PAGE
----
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Overdraft fees still hitting consumers when they least expect it

THE FIXER HAS SAVED YOU

$1,221,109

Updated: June 7, 2012 8:24AM



Dear Readers: The Fixer recently had a nice chat with Edward E., a longtime reader of this column who was in a real fix. A company he had never done business with somehow got hold of his debit card number and took $100 out of his account.

That would have been bad enough, but Edward’s account was a bit low on money. When that incorrect $100 debit hit, it sent his account into the red and triggered a $40 overdraft fee from his bank.

While his bank quickly disputed the original $100 debit and put that money back into Edward’s account, it balked at waiving the $40 overdraft fee. Only after Edward continued to complain did the bank finally agree to refund the fee. (Edward is giving it a couple days for the refund to appear, and if it doesn’t he’s calling in The Fixer.)

Though Edward was exceptionally unlucky, he is far from the only consumer still being hit with huge overdraft fees, even after a change in Federal Reserve rules in August 2010 made it harder for banks to charge these fees to consumers. A survey released last week by the Pew Charitable Trusts found that many consumers don’t understand their rights and don’t know how to avoid overdraft fees.

Before the change in the banking rules, banks were free to rearrange the order of pending transactions on a customer’s account to cause the maximum number of “bounced” transactions and a huge number of fees. Team Fixer used to regularly hear from consumers who’d dipped into the red at the start of a long weekend and on Monday morning wound up with hundreds of dollars in overdraft penalties on relatively small transactions.

Now, banks can’t charge you any overdraft fees unless you’ve opted in for overdraft protection. If you don’t opt in, you might have an embarrassing denial of your debit card at the store, but you won’t pay a fee.

The Pew report found that more than half of the people who got overdraft fees didn’t believe they had opted in for overdraft coverage. And 75 percent of respondents said they’d rather have a transaction declined than pay an overdraft fee.

If you are unsure about whether you’ve opted in for these fees, now might be a good time to ask your bank. For the full report, go to pewtrusts.org.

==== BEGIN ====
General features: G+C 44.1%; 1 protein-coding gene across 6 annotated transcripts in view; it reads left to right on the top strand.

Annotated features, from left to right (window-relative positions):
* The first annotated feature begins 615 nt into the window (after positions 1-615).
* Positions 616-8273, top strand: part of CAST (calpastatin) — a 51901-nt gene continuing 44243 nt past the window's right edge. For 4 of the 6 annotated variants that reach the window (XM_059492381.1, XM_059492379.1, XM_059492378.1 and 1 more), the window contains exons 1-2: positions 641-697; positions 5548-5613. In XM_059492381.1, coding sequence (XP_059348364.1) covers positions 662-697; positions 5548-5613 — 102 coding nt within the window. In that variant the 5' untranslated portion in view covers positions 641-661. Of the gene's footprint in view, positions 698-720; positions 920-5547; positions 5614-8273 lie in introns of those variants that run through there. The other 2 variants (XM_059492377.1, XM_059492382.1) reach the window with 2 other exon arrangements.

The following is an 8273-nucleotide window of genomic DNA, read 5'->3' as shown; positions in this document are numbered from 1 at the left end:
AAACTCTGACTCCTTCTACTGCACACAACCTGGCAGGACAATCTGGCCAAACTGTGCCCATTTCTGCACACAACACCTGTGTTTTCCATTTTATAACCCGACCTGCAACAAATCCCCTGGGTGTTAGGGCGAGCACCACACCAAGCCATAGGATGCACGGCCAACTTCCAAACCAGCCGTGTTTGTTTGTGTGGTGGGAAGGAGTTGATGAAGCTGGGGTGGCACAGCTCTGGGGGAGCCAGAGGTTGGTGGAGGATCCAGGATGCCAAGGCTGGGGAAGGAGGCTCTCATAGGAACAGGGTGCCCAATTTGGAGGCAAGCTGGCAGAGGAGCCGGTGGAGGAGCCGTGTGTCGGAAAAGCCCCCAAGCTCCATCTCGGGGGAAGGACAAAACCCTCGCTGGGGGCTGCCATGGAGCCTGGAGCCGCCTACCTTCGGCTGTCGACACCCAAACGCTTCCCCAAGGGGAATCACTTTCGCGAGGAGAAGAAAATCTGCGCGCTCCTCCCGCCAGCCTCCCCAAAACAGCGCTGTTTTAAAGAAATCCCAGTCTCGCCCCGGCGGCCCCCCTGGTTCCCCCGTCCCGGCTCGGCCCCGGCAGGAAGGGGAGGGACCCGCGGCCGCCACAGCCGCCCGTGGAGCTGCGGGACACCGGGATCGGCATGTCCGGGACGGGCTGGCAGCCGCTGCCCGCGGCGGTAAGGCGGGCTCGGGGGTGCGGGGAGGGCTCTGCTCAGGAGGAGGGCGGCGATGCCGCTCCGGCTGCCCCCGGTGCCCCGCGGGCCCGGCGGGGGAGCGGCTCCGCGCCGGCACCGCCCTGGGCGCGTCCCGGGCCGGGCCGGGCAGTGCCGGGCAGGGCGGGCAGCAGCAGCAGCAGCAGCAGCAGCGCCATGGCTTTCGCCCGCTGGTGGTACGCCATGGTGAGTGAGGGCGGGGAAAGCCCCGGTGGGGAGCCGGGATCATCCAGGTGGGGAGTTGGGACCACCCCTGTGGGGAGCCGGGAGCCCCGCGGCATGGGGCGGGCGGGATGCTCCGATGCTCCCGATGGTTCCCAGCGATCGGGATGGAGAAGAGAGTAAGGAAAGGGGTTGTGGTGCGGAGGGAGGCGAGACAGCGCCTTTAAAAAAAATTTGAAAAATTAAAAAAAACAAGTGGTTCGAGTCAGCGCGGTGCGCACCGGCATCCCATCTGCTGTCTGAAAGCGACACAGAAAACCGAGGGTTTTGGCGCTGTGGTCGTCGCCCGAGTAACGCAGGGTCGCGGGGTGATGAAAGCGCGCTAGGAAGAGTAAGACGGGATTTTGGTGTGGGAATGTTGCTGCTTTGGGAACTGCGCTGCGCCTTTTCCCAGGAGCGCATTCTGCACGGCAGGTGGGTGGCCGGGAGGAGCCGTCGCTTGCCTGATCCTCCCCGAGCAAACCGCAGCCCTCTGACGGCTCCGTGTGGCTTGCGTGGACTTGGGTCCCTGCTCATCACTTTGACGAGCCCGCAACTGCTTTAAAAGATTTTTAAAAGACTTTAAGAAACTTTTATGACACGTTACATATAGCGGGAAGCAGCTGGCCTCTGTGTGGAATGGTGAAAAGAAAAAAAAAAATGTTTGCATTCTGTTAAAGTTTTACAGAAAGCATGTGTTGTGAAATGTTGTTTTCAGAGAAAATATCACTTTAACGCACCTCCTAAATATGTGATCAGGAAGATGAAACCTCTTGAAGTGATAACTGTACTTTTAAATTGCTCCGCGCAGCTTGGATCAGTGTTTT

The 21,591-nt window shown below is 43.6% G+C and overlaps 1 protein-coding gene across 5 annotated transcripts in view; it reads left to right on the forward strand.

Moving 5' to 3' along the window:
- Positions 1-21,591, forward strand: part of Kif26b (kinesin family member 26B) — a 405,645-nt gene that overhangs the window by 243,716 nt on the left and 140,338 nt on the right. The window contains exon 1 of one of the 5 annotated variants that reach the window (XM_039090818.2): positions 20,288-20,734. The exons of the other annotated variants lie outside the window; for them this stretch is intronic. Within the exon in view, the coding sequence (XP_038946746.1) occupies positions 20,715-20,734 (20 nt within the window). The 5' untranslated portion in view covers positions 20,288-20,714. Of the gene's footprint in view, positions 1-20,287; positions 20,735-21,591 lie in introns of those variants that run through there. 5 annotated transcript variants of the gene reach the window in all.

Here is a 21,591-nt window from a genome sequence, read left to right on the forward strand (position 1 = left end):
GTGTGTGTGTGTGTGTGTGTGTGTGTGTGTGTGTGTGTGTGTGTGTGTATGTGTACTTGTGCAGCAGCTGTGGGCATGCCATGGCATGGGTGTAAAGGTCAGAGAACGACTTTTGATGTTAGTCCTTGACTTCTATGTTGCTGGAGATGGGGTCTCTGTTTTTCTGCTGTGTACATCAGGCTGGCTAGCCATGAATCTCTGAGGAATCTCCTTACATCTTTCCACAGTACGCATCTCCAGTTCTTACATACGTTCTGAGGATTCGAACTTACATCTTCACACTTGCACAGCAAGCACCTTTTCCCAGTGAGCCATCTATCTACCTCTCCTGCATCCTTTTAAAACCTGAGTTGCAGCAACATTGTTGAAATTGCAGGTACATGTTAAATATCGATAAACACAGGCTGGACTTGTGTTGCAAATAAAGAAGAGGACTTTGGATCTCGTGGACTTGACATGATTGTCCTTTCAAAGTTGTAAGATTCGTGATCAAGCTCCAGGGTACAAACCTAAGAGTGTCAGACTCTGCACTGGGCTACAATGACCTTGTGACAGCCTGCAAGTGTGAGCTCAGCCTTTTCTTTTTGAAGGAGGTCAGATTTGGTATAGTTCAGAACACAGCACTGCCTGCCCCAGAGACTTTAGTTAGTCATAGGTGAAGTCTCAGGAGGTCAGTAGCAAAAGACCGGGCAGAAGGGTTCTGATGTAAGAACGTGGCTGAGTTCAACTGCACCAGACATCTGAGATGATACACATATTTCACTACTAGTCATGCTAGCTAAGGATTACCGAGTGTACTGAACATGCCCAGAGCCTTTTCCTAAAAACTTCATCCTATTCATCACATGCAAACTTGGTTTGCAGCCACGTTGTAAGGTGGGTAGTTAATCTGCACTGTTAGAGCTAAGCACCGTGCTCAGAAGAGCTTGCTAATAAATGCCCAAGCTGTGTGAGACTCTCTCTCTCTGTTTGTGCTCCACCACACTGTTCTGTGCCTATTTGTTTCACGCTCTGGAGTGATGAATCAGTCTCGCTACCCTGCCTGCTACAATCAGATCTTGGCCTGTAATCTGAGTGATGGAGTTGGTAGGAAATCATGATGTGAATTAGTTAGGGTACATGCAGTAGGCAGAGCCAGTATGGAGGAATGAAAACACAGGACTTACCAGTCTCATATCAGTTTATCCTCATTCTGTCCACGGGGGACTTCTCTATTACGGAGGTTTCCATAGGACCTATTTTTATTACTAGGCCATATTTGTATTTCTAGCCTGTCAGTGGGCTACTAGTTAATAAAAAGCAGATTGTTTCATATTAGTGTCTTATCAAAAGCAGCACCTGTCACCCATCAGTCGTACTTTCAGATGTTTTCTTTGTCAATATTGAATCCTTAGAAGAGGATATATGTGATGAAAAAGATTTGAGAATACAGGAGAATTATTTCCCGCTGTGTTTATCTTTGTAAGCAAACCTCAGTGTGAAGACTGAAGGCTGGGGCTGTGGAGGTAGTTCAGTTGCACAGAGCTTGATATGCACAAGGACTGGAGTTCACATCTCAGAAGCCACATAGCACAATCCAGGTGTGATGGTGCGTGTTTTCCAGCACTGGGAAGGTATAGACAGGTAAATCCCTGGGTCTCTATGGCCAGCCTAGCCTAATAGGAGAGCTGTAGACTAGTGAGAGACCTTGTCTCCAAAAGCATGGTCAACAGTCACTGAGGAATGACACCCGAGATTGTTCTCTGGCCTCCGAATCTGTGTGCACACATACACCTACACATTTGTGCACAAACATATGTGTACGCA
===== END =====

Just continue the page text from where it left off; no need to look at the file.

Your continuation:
Shred it and forget it

The annual “Shred It and Forget It” event runs from 9 a.m. to 2 p.m. June 23 at the United Center, parking lot E. Participants may bring up to 10 boxes of old, unwanted personal and financial documents, which will be shredded on the spot. Organizers also will accept old or broken TVs, monitors, laptops, PCs, servers, data storage devices, printers, fax/copy machines, cell phones, VCRs, DVD players, video cameras and game consoles for recycling and safe disposal.

COSTLY LESSON: Consumer’s tale of woe

Michelle of Streamwood is not one to get ripped off while traveling, which is why she used an online “name-your-own-price” bidding service to make sure her hotel stay was within her budget.

“I thought I was getting a pretty good deal, but when I called the hotel to request a room with two double beds, they told me this was an upgrade and would cost extra,” Michelle wrote The Fixer. “In addition, when I got there, I discovered an additional $15-per-day parking charge for my rental car.”

Michelle says she never saw any disclosure about this when the price she offered was accepted. And when she complained to the online service, they refused to help.

They had little incentive, as her credit card was charged for the entire stay the moment she booked the room.

What is a Costly Lesson? It’s an UNFIXABLE problem that cost someone a lot of money but holds a valuable lesson for the rest of us. If you’ve got something to warn the rest of us about, e-mail it to szimmermann@suntimes.com with Costly Lessons in the subject line. And don’t worry — with Costly Lessons, we leave out last names to prevent further embarrassment.

Getting the runaround over a consumer problem? Tell it to The Fixer at suntimes.com/fixer , where you’ll find a simple form to fill out. You’ll also find a list of consumer contacts and tips. Because of the large volume of submissions, The Fixer can’t personally reply to every problem. Letters are edited for length and clarity.



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